*

 

The following Tuesday, it was back to the Greek Theatre for Yes with Styx. In a lot of people’s minds, this is some kind of dream “progressive rock” double-bill, but I'm not so sure. For what little progressive roots Styx have, they don’t go very deep. They do, however, have more hits and a more evenly dispersed female-to-male fanbase. Which is why, by the end of the night, it was clear they were the band more people had come to see. (All the more remarkable is that Styx plays the L.A. area, it seems, at least every three or four months)

After a short solo acoustic set from L.A.-based singer-songwriter Shane Alexander, Styx came out swinging with “Blue Collar Man.” Late arrivers scrambled to their seats, making it just in time for “The Grand Illusion” to come rolling out in regal splendor. Keyboardist Lawrence Gowan has seamlessly taken over the Dennis DeYoung spot, but he adds his own flourishes and spin (especially his keyboards) to the Styx apparatus as well.

“Hello friends!” Tommy Shaw called out. “I’d say we have ourselves a rock show…” And with that, the crowd favorites kept coming: “Too Much Time On My Hands,” “Lady” and “Fooling Yourself.” At the same time, they did reach for more obscure songs only Styx fans would recognize: Lorelei,” “Man In The Wilderness,” “Suite Madame Blue” and “Crystal Ball.”

Original bassist Chuck Panozzo (who seems to be at every show) came out to play on “Miss America,” “Come Sail Away” and the encore of “Renegade.” And without fail, the audience ate it up, some exiting afterward, unable to stay for or endure the evening’s next act.

There is no doubt that Yes has been the subject of major scrutiny since they let go of their original singer, Jon Anderson, in 2008. It was a difficult thing to take in at the Greek in 2010, but tonight there was a great deal of inquisitiveness because of Fly From Here, the first new Yes studio album in over 10 years.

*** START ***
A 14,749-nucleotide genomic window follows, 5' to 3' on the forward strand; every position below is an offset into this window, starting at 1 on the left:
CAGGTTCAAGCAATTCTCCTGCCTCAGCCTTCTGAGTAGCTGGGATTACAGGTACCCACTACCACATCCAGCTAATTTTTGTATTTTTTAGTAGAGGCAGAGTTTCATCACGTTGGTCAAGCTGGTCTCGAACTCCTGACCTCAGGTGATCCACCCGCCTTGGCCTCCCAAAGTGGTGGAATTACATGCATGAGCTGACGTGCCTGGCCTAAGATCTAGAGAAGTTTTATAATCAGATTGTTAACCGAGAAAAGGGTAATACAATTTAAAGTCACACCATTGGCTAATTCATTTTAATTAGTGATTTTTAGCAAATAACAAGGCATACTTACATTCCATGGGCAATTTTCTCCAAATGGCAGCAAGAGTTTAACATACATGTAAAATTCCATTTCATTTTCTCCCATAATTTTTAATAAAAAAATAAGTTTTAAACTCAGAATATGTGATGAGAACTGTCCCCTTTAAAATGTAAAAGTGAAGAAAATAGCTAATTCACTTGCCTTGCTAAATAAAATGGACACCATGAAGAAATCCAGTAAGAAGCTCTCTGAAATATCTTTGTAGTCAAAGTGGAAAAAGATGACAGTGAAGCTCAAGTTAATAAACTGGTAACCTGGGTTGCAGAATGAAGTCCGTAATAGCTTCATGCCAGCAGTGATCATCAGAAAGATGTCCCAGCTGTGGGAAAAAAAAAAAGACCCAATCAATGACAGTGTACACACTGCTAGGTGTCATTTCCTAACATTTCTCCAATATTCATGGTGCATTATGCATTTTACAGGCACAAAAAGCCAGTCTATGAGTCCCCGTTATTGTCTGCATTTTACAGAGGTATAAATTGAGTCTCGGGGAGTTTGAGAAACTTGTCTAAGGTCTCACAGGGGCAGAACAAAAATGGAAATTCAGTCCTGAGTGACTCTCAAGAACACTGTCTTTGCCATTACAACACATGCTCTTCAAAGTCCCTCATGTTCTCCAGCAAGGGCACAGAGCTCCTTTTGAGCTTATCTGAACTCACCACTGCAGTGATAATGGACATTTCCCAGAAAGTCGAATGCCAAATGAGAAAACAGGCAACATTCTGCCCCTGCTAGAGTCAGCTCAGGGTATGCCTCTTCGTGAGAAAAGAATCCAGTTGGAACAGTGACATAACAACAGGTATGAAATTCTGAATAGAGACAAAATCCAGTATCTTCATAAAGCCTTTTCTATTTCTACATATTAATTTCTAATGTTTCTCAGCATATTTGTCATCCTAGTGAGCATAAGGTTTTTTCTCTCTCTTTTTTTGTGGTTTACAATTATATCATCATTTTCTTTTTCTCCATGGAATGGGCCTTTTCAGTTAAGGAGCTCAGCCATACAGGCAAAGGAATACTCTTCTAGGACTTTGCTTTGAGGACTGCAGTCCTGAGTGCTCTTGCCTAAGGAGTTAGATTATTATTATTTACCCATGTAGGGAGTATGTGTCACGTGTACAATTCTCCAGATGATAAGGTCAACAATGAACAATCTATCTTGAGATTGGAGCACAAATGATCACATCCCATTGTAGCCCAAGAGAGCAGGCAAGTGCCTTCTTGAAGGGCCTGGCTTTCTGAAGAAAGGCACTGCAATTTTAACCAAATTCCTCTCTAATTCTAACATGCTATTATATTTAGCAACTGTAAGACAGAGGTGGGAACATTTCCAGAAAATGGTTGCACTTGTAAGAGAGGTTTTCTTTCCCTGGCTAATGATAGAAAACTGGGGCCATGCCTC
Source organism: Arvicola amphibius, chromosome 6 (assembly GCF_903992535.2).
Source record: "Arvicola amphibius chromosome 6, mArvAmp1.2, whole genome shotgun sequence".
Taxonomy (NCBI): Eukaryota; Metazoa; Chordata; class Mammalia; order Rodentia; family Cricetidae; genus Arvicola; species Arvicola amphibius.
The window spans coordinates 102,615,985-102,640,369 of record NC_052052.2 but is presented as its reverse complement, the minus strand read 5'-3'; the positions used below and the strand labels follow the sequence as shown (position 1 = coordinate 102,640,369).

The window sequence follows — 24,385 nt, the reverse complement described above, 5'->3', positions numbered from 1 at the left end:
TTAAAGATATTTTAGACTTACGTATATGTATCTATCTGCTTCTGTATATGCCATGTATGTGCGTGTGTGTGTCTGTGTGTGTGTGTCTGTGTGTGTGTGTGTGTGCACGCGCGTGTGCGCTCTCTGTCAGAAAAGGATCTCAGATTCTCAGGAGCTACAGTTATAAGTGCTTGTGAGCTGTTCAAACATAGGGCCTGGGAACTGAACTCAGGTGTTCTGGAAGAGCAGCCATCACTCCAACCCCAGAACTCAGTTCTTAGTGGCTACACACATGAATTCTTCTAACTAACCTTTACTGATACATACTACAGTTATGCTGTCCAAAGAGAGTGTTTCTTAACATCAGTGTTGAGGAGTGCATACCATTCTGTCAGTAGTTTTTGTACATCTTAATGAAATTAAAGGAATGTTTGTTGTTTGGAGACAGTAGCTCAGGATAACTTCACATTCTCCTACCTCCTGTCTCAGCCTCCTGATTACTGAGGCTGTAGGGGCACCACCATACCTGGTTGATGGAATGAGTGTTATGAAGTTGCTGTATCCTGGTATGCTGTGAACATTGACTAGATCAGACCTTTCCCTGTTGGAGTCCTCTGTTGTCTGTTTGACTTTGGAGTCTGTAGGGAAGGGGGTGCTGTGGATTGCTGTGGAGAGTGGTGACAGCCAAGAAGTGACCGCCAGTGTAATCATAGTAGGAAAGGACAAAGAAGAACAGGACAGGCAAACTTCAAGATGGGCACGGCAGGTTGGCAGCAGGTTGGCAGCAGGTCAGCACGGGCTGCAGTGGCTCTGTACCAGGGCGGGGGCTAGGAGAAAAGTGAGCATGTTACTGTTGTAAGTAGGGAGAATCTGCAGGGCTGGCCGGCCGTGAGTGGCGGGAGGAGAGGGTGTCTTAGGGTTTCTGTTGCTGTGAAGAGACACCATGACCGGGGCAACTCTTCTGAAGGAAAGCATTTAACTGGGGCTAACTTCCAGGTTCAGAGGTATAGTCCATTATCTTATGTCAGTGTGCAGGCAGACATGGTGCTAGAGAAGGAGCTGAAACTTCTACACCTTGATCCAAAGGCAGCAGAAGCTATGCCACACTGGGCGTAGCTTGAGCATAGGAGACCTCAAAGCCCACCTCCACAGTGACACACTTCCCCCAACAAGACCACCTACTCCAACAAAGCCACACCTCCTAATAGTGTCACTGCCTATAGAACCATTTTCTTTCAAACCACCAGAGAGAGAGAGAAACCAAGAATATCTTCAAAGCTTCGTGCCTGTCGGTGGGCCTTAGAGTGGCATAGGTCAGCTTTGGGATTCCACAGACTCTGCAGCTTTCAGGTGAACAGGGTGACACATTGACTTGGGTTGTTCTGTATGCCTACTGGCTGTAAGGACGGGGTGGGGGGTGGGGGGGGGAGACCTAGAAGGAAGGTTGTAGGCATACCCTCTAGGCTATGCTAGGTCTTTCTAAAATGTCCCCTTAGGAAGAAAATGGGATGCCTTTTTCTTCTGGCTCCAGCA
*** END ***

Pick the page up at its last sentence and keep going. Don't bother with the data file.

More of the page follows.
Singer Benoit David seems a bit more comfortable in his role — if only he could lose the floating stage moves. The Anderson comparisons are obvious, although opening with “Tempus Fugit,” from Drama — the only other Yes studio album without Anderson — is a sly attempt to dispel those comparisons. The Trevor Horn comparisons have been increasing. 

If you can get past the change in vocalists and focus squarely on the musicianship for which Yes is known, then you may have sit on either side of the fence. The energy level was certainly amiss on “Yours Is No Disgrace” and “Owner of a Lonely Heart.” Fortunately, Steve Howe is still the master guitarist of prog when it comes to “And You And I” and “Starship Trooper.”

As for the sole new song, the album’s epic title track, “Fly From Here,” you were either watching David trying to make it his own or keyboardist Geoff Downes, back in the band after 30 years and the composer of this new entry into Yesdom. Downes, who along with Howe, has a second job with Asia, was clearly on the mark and holding down the fort behind a tower of keyboards. And to be honest, after the song was over, this reviewer found himself wanting more.

In the scope of the entire set, nine songs flew by in a flash. An encore of “Roundabout” had me heading to the door, not completely sure if I wanted the tried and true over the new and unexplored. I believe older artists should still make new music if they can do so without embarrassing themselves. Without it, Yes would be dangerously close to becoming a heritage band like Styx, who didn’t play anything new. Then again, when you get into the economics of making new records in a downloadable digital age, you have to wonder if it’s even worth it. Who knows — maybe we’ll find out on the next Yes album.